His third wife is folk singer Edie Brickell, 24 years his junior, whom he married on May 30, 1992. They have three children: Adrian, Lulu, and Gabriel.

              That’s a classic theme worthy of a good movie, that first love. She eschews fame and fortune because it’s just not her thing. I hope it worked out well for her. It takes more than a fair amount of wisdom to realize the non-husband one would have in the case of a major rising star.

              And regarding “I am a Rock,” it’s helpful to remember that such poets are intentionally exposing their inner thoughts, warts and all, instead of putting on a false front. I think they should be judge accordingly….mostly with care, particularly if they are good and generally honest poets. I remember getting really pissed off at times as a yute and then thinking how much I would like to be like Mr. Spock without emotions. I might have written, “I am a Spock, I am a Vulcan.”

            • Timothy Lane says:

              To be precise, he mentions the fortress in the second stanza (“I’ve built walls, a fortress deep and mighty, that none may penetrate”) right before his rejection of friendship. The books come in the final stanza: “I have my books and my poetry to protect me. I am shielded in my armor.” If one thinks of music as poetry, this can be extremely haunting to me. (There’s a reason I can cite the lyrics so extensively.)

              I rather like “Kathy’s Song” (“And so you see I have come to doubt all that I once held as true. I stand alone without beliefs. The only truth I know is you.”), which is on the Sounds of Silence album. That album ends with “I Am a Rock”, and I learned in college that if I put the LP on continuous play at the 7-inch setting, it would play “I Am a Rock” continuously. “America” is on the Bookends album and isn’t a favorite, though I recall the reference to Kathy.

  3. Brad Nelson Brad Nelson says:

    But I do believe a good case can be made for distancing oneself from much of society and all its distractions, especially as one grows older.

    I think that is the essence of it, Mr. Kung. As one ages, particularly in our mass-marketed culture where people turn on a dime to do stupider when stupid was the clarion call of just the day before, one begins to detach a bit from what previously seemed important.

    And in our youth-oriented culture where all the weaknesses and sins of youth are frozen in time, meant to be lived forever, it becomes all the more urgent to begin to explore other avenues of thought. Obviously the creatures in Hollywood — who turn themselves into the visage of skin-graft burn victims as they lift upon lift, stretch upon stretch, and try to replace every body part in order to stay forever young — they do not abide by the idea of distancing themselves from anything.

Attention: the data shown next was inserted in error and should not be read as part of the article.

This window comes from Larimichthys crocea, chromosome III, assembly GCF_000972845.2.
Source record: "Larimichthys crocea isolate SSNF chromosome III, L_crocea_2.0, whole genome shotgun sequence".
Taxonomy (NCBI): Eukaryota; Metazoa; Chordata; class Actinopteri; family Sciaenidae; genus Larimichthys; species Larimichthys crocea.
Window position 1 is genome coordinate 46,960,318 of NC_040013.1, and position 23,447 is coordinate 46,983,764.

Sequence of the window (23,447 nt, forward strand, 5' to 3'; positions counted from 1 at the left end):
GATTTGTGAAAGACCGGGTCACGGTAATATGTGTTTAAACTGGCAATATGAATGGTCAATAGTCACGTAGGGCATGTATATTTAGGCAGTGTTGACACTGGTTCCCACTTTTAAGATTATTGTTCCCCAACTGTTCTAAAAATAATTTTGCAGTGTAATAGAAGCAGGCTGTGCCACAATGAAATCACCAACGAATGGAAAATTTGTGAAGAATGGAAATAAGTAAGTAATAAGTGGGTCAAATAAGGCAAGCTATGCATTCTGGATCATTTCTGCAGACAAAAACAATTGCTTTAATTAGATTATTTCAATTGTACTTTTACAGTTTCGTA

No sane person would want to forever listen to same kind of music they listened to in their teens, especially today’s music (Sinatra’s music may be given a special exemption). Growth is the watchword. Available to us is intellectual growth, relational growth, emotional growth, financial growth, spiritual growth, and just a general growth in wisdom — this last of which may throw the perceived value of many of these other “growths” to the wind and lead us to instead seek separation from the rat race.

    As an aside, no religious leader should ever be young unless you’re the actual Son of God, or something like that, or you’ll simply get a cult of emotion and entertainment, not the growth and pursuit of wisdom. Or you’ll get a cult of “prosperity gospel” or something fatuous like that.

    It will be interesting to see what these vacant yutes and others turn to when the face lifts just don’t cut it anymore. Drugs, certainly. Vulgarity, certainly. Distraction, certainly. But there does come a time, or should come a time, when one does indeed hunger to distance oneself from what is ultimately based in little more than the vagaries of the mass and dumb mind.

    • Kung Fu Zu Kung Fu Zu says:

      no religious leader should ever be young unless you’re the actual Son of God,

      I have the same feeling about political leaders. This is probably my biggest problem with Cruz. After Clinton and the Obamation, I am fed up with 40-somethings being the most powerful men in the world. They do not have the experience or wisdom to lead a nation.

      Because of this, one part of me thinks the best primary result would be for Trump to win the contest and choose Cruz as his VP candidate. Who knows how Trump will govern, but I do think 4 to 8 years as VP would do Cruz a lot of good.

      One of the advantages of growing older is that experience is a wonderful teacher and a person does not even have to be particularly intelligent to learn from it.

      • Timothy Lane says:

        Having a conservative VP like Cruz or Sessions would make it a lot likelier that Trump would govern as a conservative, though he does no doubt remember that an executive can get away with feuding with his chosen #2 (cf. George Pataki and Elizabeth McCaughey).

  4. GHG says:

    To believe in your heart of hearts that no intrinsic good exists and then posit one’s own transitory good as a sufficient star to steer your life by, is a bitter cluster of madness, despair, and delusion—and would probably function nicely as a working definition for Hell.

    Yes, drifting through life without the anchor of Truth is hell on Earth, a prelude of what an eternity without Truth will be.